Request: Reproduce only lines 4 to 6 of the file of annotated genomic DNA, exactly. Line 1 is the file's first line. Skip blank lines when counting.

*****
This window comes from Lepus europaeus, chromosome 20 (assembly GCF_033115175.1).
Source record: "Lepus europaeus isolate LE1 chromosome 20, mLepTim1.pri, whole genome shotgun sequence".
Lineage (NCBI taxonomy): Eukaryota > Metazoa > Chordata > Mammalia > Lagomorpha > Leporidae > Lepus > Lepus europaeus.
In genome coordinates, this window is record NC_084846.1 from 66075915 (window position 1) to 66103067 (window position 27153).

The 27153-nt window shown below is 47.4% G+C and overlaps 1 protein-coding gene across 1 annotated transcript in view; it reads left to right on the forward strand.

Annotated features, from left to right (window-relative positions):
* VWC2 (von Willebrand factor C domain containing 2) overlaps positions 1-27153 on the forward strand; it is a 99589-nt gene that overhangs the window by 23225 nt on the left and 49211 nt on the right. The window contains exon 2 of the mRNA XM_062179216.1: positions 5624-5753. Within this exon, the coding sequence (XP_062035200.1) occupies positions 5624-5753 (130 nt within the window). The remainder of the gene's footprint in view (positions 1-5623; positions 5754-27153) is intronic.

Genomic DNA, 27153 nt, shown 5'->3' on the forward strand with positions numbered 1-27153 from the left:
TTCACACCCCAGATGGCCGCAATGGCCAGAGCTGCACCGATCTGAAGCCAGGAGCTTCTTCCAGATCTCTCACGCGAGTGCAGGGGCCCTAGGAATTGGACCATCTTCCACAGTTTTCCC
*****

In genome coordinates, this window is record NC_084846.1 from 66075915 (window position 1) to 66103067 (window position 27153).

The 27153-nt window shown below is 47.4% G+C and overlaps 1 protein-coding gene across 1 annotated transcript in view; it reads left to right on the forward strand.

Annotated features, from left to right (window-relative positions):